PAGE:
An album where its strengths are largely also its weaknesses
The Temper Trap have largely dipped back under the radar since they essentially came out of nowhere with ‘Sweet Disposition’ back in 2008 – a euphoric, otherworldly summer anthem that became the catch-all soundtrack to festival adverts, football highlight reels and back garden barbeques the world over for a solid few years after its release. But that was, unbelievably, almost a decade ago – where does the time go?
Since then, their 2012 self-titled second effort limped out of the gates to little fanfare or critical attention, and now they’re back once more – sans guitarist and founding member Lorenzo Silitto – with ‘Thick as Thieves’, a record touted as a return to the guitar-based sound of their debut after the electronica-tinged detour of their previous outing.
The album’s title track and opening number ‘Thick as Thieves’, for instance, is an uncharacteristically bluesy stomp with low-slung bass and a distorted vocal, which erupts into a chest-beating, muscular chorus all about making noise and shouting – it’s as if they’ve taken the critics’ comments to heart and feel they have something to prove, that they are indeed a rock band with a capital ‘R’. It’s a breath of fresh air after the drabness of their last release, but you can’t help but feel there’s ultimately just not much substance beneath the calculated bluster.
Having got that out of their system early on, though, the rest of their third album is very much business as usual, with second track ‘So Much Sky’ (and most tracks, in fact) coming complete with “oh-ay-oh” backing vocals and huge-sounding drums, guitars and – well, actually just about everything on this record sounds huge.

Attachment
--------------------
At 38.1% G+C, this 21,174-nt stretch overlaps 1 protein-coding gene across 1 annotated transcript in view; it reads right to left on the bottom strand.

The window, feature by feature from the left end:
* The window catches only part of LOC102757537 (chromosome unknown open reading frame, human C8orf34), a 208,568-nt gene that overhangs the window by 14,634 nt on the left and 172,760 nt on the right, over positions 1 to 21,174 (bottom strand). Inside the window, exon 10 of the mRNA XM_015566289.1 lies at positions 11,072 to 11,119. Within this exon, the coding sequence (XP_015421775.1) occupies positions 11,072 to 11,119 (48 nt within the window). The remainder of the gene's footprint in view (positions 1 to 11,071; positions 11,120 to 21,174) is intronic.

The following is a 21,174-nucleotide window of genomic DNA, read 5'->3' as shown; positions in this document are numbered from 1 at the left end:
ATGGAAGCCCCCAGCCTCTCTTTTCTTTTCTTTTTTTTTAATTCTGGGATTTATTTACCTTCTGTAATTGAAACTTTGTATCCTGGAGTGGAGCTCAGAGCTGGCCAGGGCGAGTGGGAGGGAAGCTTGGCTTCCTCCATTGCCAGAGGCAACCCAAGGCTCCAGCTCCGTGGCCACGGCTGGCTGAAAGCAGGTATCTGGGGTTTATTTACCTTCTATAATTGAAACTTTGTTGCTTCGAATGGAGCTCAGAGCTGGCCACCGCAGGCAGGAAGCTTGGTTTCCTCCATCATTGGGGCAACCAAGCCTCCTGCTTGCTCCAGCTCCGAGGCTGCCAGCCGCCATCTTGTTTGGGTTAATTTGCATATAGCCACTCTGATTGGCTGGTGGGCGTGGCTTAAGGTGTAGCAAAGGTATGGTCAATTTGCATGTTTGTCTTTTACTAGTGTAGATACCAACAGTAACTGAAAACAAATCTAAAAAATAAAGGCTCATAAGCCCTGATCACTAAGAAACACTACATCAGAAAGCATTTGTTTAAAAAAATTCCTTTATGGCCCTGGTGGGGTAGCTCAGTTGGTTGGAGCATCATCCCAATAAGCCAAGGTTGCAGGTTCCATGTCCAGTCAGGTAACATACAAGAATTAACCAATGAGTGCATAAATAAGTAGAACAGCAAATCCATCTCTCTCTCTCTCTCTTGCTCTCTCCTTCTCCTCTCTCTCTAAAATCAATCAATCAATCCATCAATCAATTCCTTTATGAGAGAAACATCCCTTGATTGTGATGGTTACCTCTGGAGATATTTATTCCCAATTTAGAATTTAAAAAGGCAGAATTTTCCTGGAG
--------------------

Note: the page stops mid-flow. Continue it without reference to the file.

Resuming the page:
Elsewhere, you can easily imagine the catchy, single-worthy ‘Burn’ would absolutely slay as a show opener, and the affecting ‘Lost’ showcases Dougy Mandagi’s stately falsetto; as an unabashedly Temper Trap-by-numbers affair, it plays like almost like a love letter to the band’s fanbase. The two standouts here, though, are ‘Alive’, which trundles along on a bassline reminiscent of The Cure’s ‘Fascination Street’, and the set’s clear winner ‘Riverina’ – a sunny rocker filled with driving-with-the-top-down optimism, which if there’s any justice in the world will be all over the radio this summer like ‘Sweet Disposition’ before it.
That said, ‘Thick as Thieves’ does have its flaws, chief among them that it’s an awkwardly front loaded set, which grinds to a halt during its second half thanks to ‘Tombstone’ (an unremarkable ballad) and ‘What If I’m Wrong?’ (another unremarkable ballad). The deluxe edition fares slightly better, and manages to get a little more life breathed into the back end by way the Coldplay sound-alike ‘Providence’ – and, yes, it’s a given The Temper Trap do tend to sound like Coldplay as a general rule, but this one LITERALLY could have been salvaged from the cutting room floor after the sessions for ‘X&Y’, with its washes of icy synths, jagged guitar lines and big reverb-drenched drums. It’s almost like Mandagi’s put ‘Speed of Sound’ under a microscope and reverse engineered a big stadium showstopper from its dissected parts.
‘Thick as Thieves’ is, overall, a welcome return to the Temper Trap Sound™ – but it’s a shame that main strength is also its main weakness as, as we all know, lightning doesn’t strike twice, and after a listen through it’s all too evident that everything here has already been done, by the same band, better and more memorably on ‘Conditions’.
This Temper Trap article was written by Dan Whiteley, a GIGsoup contributor
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